Adonis Diaries

Archive for August 2nd, 2018

Earth Overshoot Day came early this year. That’s a bad thing.

We consumed a year’s worth of natural resources in just seven months.

Planet Earth overshoot day

We’ve only got one.

Wikimedia Commons

Every holiday has its unique pleasures. New Year’s Eve is a time for confetti, champagne, and promises. The Fourth of July all but demands the pop of a firework and one (or 12) hot dogs.

And Earth Overshoot Day wouldn’t be complete if your existential dread hadn’t tripled by the stroke of midnight.

If you haven’t celebrated Earth Overshoot Day before, be not afraid.

The premise is simple: Earth’s resources are limited. We only have so much water and food, let alone oil and gold.

But humans are using more than Earth has to offer, and have been since 1970.

In 2018, it’s predicted we will use the equivalent of 1.7 Earths worth of resources—a whole Earth more than we have. And the date at which we’ve consumed more than one Earth in a given year is called… Earth Overshoot Day.

Unlike most holidays, like Christmas, which you want to come early, you want Earth Overshoot Day to be as late in the year as possible.

In the 1960s, our consumption was almost perfectly synched to the Earth’s resources, with humanity consuming one year’s worth of Earth’s resources in one year.

By 1971, that number slid backward, and has been sliding ever since. This year, 2018, saw the earliest Earth Overshoot Day yet: one Earth’s worth of resources gobbled up by Aug. 1. (Last year, it happened on Aug. 2.)

This doesn’t mean that we’ve run out of clean water or timber today, and will have to live on scraps until New Year; it’s that by exceeding the Earth’s resources in August, we’re bankrupting our future by consuming materials that are better off preserved for days to come.

How exactly is the overshoot date calculated?

It’s a little fuzzy, but fairly common sense. Earth Overshoot Day is administered by the Global Footprint Network. Using United Nations data about the state of the world year over year, the GFN team divides the amount of ecological resources Earth can currently generate in one year, according to the network’s website. Then, they divide that figure by the total human demand for those same resources.

The final number is influenced by things like the rate of carbon emissions compared to the carbon sequestration offered by land, deforestation and over-fishing, our ability to process waste, electricity and other energy usage, and the size of the human population (current count: 7.6 billion).

It also differs by country. People who live on islands or in deserts have fewer resources to work with, meaning they overshoot sooner than a more expansive place, like the continental United States. Singapore, a densely-populated island city state in East Asia, typically overshoots its biocapacity by Jan. 2 of every year, according to National Geographic.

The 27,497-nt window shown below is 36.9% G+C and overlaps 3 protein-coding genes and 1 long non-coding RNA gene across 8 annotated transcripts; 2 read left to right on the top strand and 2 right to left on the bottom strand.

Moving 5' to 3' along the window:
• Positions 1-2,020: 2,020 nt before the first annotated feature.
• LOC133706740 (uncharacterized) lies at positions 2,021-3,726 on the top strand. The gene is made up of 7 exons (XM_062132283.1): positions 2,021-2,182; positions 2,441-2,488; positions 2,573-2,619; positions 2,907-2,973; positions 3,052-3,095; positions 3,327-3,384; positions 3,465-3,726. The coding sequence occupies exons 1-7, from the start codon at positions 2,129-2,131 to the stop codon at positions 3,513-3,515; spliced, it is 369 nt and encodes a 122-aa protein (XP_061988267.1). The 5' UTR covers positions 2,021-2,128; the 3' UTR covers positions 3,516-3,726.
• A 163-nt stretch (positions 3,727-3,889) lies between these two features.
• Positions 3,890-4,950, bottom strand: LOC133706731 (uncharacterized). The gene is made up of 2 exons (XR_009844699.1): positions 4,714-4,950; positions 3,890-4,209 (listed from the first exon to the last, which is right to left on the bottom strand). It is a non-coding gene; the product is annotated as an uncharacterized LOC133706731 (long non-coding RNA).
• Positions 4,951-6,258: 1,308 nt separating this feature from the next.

The results aren’t super precise. “Global Footprint Network estimates that the absolute precision may be within 10 percent to 20 percent,” according to its website. But it’s clear this holiday is about prompting reflection, not impeachable precision.

The exact moment at which we’ve consumed more than the resources the planet has to offer is hard to narrow down for any given year. But we know, in a bigger sense, it’s already far behind us.

Our voracious appetites for consumer goods, especially in developed countries like the United States, Australia, and South Korea, are doing unprecedented damage, and have been for decades.

overshoot day planet infographic

Overshoot days vary my country, as seen here.

Courtesy of Global Footprint Network

Given it’s a made-up holiday, how you celebrate Earth Overshoot Day is up to you. But thinking about how you can reduce your own footprint—by mowing your lawn less (or replacing it outright), compostingreducing plastic consumption, and recycling—is probably the best way to go.

  1. Welcome to , the date each year that humanity’s consumption of ecological resources exceeds what the planet naturally regenerates annually. August 1 marks the earliest Overshoot Day in recorded history.

‘How we started a new school from scratch’

Langley Hall took just months to set up under the Government’s free schools scheme.

Apart from that, it’s like any other primary – only better, claim its founders. Richard Garner pays a visit

Jan. 5, 2013

It was some time after the opening of her new school that headteacher Jane Sculpher was being confronted by a journalist. “I don’t get it. All I can see here is a rather good primary school.”